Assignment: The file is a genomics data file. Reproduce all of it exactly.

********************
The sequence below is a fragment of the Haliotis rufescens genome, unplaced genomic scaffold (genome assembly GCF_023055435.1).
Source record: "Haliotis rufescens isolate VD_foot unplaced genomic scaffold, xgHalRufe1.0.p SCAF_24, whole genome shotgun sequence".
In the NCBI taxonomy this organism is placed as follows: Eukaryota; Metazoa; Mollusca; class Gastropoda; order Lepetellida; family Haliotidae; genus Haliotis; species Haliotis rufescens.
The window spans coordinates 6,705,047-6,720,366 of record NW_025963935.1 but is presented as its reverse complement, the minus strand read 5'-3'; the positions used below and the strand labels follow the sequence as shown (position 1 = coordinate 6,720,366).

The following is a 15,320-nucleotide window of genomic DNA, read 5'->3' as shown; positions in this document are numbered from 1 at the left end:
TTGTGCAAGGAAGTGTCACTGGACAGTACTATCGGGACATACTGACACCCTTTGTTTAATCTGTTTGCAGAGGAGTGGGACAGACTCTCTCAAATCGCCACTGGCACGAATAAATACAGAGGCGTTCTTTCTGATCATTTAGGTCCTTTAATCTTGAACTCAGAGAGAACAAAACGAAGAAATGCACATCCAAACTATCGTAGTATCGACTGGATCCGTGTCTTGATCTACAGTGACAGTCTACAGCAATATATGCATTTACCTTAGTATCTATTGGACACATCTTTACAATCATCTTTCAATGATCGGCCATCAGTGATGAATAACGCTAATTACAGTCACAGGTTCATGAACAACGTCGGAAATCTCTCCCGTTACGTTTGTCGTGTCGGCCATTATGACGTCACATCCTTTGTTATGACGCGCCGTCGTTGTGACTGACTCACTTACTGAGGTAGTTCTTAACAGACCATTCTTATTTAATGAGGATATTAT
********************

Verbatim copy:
The sequence below is a fragment of the Haliotis rufescens genome, unplaced genomic scaffold (genome assembly GCF_023055435.1).
Source record: "Haliotis rufescens isolate VD_foot unplaced genomic scaffold, xgHalRufe1.0.p SCAF_24, whole genome shotgun sequence".
In the NCBI taxonomy this organism is placed as follows: Eukaryota; Metazoa; Mollusca; class Gastropoda; order Lepetellida; family Haliotidae; genus Haliotis; species Haliotis rufescens.
The window spans coordinates 6,705,047-6,720,366 of record NW_025963935.1 but is presented as its reverse complement, the minus strand read 5'-3'; the positions used below and the strand labels follow the sequence as shown (position 1 = coordinate 6,720,366).

The following is a 15,320-nucleotide window of genomic DNA, read 5'->3' as shown; positions in this document are numbered from 1 at the left end:
TTGTGCAAGGAAGTGTCACTGGACAGTACTATCGGGACATACTGACACCCTTTGTTTAATCTGTTTGCAGAGGAGTGGGACAGACTCTCTCAAATCGCCACTGGCACGAATAAATACAGAGGCGTTCTTTCTGATCATTTAGGTCCTTTAATCTTGAACTCAGAGAGAACAAAACGAAGAAATGCACATCCAAACTATCGTAGTATCGACTGGATCCGTGTCTTGATCTACAGTGACAGTCTACAGCAATATATGCATTTACCTTAGTATCTATTGGACACATCTTTACAATCATCTTTCAATGATCGGCCATCAGTGATGAATAACGCTAATTACAGTCACAGGTTCATGAACAACGTCGGAAATCTCTCCCGTTACGTTTGTCGTGTCGGCCATTATGACGTCACATCCTTTGTTATGACGCGCCGTCGTTGTGACTGACTCACTTACTGAGGTAGTTCTTAACAGACCATTCTTATTTAATGAGGATATTAT